Can terms of reference of Finance Commissions be changed? Yes, say experts

Finance Minister Arun Jaitley
There are precedents for changing the terms of reference (ToRs) of finance commissions, which is a moot point in the current context of various non-Bharatiya Janata Party states demanding alteration in what the 15th Finance Commission has been asked to recommend. 

Experts say Presidents have added or modified ToRs of the Commissions, even as there could be a debate over the concerns of those criticising various specific tasks and references that were given to the 15th Finance Commission. 

For example, with the creation of the state of Telangana, additions were made to ToRs of the 14th Finance Commission to make recommendations for the newly created states after the reorganisation of Andhra Pradesh.

In fact, the 14th Finance Commission, headed by former Reserve Bank of India Governor Y V Reddy sought an extension of two months to submit its report in order to examine financial projections and to carry out consultations with the governments of Andhra Pradesh and Telangana.

Rather than submitting its report on October 31, 2014, the Commission had submitted its report on December 15, 2014.

Additions were also made to the ToRs of the 11th Finance Commission. These additions were to allow the Commission to award performance based revenue deficit grants.

The presidential order by K R Narayanan, dated April 28, 2000, stated that “in particular, the Commission shall draw a monitorable fiscal reforms programme aimed at reduction of revenue deficit of the state and recommend the manner in which the grants to states to cover the assessed deficit in their non-Plan revenue account may be linked to the progress in implementing the programme.”

Also, there are revenue deficit grants given to states to bridge the deficit arising on account of Finance Commission recommendations. The 15th Finance Commission has been asked to review this. The states are opposing this ToRs as well.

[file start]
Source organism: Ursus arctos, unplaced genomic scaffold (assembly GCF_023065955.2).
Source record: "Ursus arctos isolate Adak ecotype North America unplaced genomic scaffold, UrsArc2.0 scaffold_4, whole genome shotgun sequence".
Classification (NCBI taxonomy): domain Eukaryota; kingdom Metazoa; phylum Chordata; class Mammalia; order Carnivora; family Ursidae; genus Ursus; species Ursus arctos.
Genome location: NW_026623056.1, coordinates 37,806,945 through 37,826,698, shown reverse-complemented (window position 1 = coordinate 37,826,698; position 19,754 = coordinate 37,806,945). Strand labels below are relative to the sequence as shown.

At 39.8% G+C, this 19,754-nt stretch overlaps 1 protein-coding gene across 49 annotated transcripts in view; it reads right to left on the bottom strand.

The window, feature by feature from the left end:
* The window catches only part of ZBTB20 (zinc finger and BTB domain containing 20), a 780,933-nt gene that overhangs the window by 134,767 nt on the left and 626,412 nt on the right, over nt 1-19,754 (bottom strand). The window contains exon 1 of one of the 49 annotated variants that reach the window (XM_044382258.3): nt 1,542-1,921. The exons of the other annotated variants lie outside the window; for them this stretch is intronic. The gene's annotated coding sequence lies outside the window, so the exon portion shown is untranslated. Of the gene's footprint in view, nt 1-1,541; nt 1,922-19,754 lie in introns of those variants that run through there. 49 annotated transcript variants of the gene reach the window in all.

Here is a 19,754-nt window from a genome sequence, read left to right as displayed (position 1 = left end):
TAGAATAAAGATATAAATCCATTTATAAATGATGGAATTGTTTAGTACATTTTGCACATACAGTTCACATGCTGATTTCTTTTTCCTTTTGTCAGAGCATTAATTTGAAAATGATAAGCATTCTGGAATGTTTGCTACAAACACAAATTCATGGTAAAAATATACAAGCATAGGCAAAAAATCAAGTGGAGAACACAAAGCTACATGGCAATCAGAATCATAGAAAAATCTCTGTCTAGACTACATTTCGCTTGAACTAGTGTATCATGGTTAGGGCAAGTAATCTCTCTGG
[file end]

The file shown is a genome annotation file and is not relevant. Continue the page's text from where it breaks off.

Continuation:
Government officials maintain that in spite of the criticism by some of the states, the ToRs will not be amended.

The most contentious issue is the use of the 2011 population census with southern Indian states among a few others fearing that they will be discriminated against. The states also want to go back to using the 1971 census.

Finance Minister Arun Jaitley had responded last month to the issue and had said that the ‘controversy’ around the ToRs was a ‘needless’ one and that there is no inherent bias or mandate in the terms which can be construed as discriminatory against states that have made good progress in population control.

States, that met in Andhra Pradesh’s new capital Amaravati on Monday, demanded that they should not be judged on the basis of Narendra Modi government’s ‘New India 2022’ development goals or on implementing central schemes, or on to what extent they have deepened the goods and services tax net.

Among the ToRs provided to 15th Finance Commission, it has been mandated with considering measurable performance-based incentives for states. The parameters on which they could be measured include how well they implement the flagship schemes of the central government, and control or lack of it in incurring expenditure on populist measures.

They also said that Union Territories with legislatures, like Delhi and Puducherry, be considered by the 15th Finance Commission.

The meeting was attended by Andhra Pradesh Chief Minister Chandrababu Naidu, Andhra Pradesh Finance Minister Yanamala Ramakrishnudu, West Bengal Finance Minister Amit Mitra, Punjab Finance Minister Manpreet Singh Badal, Puducherry Chief Minister V Narayanasamy, and Delhi Deputy Chief Minister Manish Sisodia. Poll-bound Karnataka is also part of this grouping. However, no one from the state could attend the meeting due to the ongoing election campaign.

The meeting also wanted a review on the overall funds’ flow to states during the 14th Finance Commission period as the states feel they got a raw deal due to cut in assistance to centrally sponsored schemes despite the increase of share in central taxes to 42 per cent. 

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